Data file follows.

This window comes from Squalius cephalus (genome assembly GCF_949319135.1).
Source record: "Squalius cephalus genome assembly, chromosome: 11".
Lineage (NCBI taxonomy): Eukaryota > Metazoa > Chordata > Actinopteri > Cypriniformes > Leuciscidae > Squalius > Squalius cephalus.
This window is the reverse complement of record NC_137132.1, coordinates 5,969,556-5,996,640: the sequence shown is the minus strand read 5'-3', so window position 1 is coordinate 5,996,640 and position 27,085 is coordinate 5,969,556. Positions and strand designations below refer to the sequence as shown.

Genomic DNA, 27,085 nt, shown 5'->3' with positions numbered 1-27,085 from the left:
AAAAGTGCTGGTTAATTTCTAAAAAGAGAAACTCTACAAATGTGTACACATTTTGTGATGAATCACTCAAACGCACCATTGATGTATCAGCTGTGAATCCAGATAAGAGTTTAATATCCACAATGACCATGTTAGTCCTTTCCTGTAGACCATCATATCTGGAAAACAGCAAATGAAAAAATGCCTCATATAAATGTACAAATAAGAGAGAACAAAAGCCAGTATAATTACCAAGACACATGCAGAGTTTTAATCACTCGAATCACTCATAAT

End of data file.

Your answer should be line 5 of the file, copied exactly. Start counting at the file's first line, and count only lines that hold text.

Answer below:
Genomic DNA, 27,085 nt, shown 5'->3' with positions numbered 1-27,085 from the left: